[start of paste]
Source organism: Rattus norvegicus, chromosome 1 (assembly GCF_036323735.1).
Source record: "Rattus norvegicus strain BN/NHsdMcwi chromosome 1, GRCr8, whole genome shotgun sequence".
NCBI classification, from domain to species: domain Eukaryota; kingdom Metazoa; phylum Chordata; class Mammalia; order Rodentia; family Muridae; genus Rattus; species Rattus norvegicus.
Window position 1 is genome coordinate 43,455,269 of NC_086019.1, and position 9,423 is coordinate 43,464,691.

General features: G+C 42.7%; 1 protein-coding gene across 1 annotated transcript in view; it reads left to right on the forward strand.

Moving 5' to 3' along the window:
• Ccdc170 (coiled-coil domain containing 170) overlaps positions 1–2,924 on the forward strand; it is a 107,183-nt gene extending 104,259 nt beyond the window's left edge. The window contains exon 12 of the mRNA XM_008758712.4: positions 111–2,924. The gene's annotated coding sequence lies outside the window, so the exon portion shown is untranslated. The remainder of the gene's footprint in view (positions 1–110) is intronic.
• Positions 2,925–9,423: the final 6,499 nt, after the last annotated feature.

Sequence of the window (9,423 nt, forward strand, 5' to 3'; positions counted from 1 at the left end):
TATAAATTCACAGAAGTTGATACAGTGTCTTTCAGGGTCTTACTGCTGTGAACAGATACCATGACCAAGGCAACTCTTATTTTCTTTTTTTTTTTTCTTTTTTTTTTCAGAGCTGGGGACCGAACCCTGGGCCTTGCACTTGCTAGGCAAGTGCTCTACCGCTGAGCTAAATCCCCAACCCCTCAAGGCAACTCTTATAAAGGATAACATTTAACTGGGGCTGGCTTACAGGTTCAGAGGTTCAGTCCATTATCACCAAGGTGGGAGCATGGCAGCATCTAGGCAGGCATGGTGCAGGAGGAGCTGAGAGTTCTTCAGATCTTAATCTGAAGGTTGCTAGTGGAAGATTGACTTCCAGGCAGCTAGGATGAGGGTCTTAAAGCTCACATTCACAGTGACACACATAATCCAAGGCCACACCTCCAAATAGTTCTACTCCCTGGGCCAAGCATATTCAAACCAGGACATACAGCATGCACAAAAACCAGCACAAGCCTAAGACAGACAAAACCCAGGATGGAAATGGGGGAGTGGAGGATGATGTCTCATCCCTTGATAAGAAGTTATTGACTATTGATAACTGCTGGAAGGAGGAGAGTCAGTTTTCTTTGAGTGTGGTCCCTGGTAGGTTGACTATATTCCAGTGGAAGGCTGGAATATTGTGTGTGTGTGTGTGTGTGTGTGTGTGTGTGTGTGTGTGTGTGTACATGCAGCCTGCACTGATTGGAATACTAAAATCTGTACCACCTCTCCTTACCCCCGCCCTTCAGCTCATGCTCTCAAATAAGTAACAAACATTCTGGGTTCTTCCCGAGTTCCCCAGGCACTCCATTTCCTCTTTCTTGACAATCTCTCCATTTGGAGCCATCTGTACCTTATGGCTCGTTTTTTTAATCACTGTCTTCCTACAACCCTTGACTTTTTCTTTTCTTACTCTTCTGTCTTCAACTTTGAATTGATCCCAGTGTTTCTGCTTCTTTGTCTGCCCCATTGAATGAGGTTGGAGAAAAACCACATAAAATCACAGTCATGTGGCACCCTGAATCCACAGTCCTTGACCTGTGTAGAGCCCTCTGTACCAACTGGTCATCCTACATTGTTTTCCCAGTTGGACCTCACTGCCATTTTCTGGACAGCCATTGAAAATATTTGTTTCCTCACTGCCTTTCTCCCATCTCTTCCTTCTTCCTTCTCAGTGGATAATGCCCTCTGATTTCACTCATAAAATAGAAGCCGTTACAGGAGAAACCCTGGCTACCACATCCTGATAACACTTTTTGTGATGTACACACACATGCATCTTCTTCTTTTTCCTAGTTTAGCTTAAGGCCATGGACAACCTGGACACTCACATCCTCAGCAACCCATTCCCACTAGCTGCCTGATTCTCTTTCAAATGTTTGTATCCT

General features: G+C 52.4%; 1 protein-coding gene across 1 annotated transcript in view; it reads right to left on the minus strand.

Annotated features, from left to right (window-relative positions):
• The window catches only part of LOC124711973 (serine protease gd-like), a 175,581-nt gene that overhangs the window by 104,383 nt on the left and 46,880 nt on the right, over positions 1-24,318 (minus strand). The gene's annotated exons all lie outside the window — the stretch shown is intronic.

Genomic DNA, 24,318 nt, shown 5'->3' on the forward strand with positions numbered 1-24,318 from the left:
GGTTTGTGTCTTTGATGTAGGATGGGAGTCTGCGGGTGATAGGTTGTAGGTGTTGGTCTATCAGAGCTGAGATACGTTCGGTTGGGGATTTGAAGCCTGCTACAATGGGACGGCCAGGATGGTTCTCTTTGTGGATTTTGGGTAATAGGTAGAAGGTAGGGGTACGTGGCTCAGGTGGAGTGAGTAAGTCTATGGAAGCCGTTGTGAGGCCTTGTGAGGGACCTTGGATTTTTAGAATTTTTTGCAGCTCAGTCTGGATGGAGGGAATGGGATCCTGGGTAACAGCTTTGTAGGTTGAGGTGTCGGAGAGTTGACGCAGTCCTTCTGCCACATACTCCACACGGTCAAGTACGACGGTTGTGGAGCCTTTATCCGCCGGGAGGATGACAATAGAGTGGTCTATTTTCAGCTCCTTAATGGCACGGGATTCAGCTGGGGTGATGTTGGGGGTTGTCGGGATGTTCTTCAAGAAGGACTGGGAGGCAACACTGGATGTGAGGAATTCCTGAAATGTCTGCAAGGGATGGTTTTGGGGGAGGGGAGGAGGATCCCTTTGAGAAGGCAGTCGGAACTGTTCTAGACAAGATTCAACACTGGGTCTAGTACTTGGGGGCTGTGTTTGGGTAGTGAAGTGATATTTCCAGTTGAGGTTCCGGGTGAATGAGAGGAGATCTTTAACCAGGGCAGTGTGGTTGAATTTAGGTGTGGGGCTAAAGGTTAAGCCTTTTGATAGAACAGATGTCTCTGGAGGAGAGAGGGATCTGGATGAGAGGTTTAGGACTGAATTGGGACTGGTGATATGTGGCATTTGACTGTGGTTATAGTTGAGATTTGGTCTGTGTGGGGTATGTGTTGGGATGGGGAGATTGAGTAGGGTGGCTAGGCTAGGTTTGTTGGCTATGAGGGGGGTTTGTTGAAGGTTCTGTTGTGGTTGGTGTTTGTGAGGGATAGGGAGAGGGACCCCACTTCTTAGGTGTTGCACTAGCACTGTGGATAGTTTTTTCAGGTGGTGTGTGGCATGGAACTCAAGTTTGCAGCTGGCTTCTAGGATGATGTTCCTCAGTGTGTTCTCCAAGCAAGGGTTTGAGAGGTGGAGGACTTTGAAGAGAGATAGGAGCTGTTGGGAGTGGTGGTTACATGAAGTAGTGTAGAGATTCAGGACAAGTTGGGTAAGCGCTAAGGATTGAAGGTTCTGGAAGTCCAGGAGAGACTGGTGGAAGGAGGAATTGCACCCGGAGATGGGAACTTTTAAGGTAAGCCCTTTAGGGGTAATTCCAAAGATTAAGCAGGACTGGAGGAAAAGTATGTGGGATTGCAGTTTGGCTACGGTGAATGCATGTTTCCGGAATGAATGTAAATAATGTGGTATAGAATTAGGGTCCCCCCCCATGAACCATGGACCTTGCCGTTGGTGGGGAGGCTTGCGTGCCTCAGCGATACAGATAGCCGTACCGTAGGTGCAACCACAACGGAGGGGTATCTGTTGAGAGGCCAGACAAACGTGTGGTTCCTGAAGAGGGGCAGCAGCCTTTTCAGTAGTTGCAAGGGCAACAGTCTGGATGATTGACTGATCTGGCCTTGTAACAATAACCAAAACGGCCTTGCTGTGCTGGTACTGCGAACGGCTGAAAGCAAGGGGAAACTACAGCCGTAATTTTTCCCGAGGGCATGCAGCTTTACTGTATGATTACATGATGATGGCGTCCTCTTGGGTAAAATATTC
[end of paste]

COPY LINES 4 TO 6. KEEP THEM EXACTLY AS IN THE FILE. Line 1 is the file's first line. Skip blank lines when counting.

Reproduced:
Window position 1 is genome coordinate 43,455,269 of NC_086019.1, and position 9,423 is coordinate 43,464,691.

General features: G+C 42.7%; 1 protein-coding gene across 1 annotated transcript in view; it reads left to right on the forward strand.

Moving 5' to 3' along the window: